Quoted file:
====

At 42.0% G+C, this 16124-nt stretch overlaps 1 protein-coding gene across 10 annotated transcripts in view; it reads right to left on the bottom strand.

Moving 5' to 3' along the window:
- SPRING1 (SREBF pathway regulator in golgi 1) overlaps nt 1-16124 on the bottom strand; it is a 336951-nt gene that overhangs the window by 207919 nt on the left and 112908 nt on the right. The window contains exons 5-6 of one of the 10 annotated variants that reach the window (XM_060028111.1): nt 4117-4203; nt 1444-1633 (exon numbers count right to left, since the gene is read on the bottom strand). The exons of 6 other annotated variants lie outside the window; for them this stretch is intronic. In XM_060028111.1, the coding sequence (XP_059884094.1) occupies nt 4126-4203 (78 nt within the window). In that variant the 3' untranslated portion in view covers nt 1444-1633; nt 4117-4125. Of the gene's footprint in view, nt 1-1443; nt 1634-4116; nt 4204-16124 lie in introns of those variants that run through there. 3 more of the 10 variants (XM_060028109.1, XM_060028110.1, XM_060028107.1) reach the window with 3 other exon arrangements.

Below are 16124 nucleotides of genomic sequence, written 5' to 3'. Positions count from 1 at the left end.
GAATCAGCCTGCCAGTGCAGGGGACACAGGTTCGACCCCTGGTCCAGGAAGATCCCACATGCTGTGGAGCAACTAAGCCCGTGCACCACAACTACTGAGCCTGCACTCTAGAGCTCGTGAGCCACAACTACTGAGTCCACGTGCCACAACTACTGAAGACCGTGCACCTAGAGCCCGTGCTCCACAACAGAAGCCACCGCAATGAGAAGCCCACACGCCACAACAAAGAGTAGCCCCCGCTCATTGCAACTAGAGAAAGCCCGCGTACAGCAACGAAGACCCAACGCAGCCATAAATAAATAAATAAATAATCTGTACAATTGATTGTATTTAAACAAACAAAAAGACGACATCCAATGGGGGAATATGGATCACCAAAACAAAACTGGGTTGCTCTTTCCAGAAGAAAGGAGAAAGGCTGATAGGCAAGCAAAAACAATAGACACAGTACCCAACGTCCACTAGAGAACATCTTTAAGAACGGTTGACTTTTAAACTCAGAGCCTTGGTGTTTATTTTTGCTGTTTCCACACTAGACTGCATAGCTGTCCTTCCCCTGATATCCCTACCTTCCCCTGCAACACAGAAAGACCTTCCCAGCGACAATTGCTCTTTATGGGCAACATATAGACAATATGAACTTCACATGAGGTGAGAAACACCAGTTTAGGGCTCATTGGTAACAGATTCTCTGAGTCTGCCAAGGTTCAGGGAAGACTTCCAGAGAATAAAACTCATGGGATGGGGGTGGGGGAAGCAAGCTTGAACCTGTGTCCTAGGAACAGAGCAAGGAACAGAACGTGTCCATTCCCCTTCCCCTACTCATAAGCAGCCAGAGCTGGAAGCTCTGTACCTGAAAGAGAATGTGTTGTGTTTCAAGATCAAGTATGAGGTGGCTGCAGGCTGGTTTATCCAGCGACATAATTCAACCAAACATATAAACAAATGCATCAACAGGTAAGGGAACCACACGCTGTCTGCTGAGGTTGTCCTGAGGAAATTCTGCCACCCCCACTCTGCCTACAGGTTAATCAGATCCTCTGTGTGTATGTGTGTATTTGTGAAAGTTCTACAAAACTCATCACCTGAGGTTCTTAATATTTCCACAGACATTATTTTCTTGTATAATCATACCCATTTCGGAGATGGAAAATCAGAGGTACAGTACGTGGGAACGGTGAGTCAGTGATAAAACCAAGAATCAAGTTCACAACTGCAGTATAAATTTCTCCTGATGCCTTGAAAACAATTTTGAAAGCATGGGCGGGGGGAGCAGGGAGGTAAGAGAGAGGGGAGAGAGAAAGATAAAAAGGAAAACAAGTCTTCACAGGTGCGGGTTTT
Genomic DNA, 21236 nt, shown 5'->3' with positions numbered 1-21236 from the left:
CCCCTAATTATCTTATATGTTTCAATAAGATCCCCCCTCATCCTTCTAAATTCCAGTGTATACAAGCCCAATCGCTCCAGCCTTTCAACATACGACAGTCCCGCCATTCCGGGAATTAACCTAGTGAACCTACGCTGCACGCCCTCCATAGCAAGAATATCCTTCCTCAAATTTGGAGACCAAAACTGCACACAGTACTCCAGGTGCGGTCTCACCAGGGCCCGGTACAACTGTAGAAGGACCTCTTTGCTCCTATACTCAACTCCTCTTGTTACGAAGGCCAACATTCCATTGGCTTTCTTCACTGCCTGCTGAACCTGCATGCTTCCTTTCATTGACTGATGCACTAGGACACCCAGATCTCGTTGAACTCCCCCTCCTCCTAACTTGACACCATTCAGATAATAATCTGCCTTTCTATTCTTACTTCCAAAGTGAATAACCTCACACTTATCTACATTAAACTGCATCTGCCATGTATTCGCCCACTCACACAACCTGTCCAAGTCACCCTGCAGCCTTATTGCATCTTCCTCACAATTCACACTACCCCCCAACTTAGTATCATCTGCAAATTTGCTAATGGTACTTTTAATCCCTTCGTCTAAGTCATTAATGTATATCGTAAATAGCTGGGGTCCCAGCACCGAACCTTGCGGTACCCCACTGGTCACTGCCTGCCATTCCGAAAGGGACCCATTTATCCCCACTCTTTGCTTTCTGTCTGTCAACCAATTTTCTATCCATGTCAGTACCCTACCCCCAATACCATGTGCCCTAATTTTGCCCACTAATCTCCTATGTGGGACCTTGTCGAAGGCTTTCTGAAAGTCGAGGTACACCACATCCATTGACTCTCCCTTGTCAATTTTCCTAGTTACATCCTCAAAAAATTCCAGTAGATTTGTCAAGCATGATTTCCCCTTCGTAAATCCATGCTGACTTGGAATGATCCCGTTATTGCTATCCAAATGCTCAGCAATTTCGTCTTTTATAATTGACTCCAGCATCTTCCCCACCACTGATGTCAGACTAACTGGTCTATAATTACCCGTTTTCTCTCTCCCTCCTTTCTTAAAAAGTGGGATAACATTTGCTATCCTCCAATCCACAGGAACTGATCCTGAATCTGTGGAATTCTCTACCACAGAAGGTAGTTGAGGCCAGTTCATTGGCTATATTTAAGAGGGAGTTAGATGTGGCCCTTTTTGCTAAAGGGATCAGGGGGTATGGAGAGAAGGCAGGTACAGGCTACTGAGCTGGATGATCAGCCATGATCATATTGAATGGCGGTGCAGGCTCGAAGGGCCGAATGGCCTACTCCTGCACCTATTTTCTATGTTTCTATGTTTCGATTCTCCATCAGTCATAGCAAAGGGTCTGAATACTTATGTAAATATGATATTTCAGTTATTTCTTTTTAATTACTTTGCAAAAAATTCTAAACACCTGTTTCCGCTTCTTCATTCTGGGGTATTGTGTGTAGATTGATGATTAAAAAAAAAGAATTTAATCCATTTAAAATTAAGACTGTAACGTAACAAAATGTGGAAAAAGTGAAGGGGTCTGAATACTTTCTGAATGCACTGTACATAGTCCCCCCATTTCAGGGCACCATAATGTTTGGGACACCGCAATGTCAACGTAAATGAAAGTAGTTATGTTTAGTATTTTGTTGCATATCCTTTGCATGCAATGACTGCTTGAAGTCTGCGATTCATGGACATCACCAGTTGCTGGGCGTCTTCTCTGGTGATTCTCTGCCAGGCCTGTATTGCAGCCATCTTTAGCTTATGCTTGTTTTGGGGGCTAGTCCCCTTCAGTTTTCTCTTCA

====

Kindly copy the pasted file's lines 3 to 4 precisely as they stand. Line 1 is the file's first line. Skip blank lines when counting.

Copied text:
- SPRING1 (SREBF pathway regulator in golgi 1) overlaps nt 1-16124 on the bottom strand; it is a 336951-nt gene that overhangs the window by 207919 nt on the left and 112908 nt on the right. The window contains exons 5-6 of one of the 10 annotated variants that reach the window (XM_060028111.1): nt 4117-4203; nt 1444-1633 (exon numbers count right to left, since the gene is read on the bottom strand). The exons of 6 other annotated variants lie outside the window; for them this stretch is intronic. In XM_060028111.1, the coding sequence (XP_059884094.1) occupies nt 4126-4203 (78 nt within the window). In that variant the 3' untranslated portion in view covers nt 1444-1633; nt 4117-4125. Of the gene's footprint in view, nt 1-1443; nt 1634-4116; nt 4204-16124 lie in introns of those variants that run through there. 3 more of the 10 variants (XM_060028109.1, XM_060028110.1, XM_060028107.1) reach the window with 3 other exon arrangements.

Below are 16124 nucleotides of genomic sequence, written 5' to 3'. Positions count from 1 at the left end.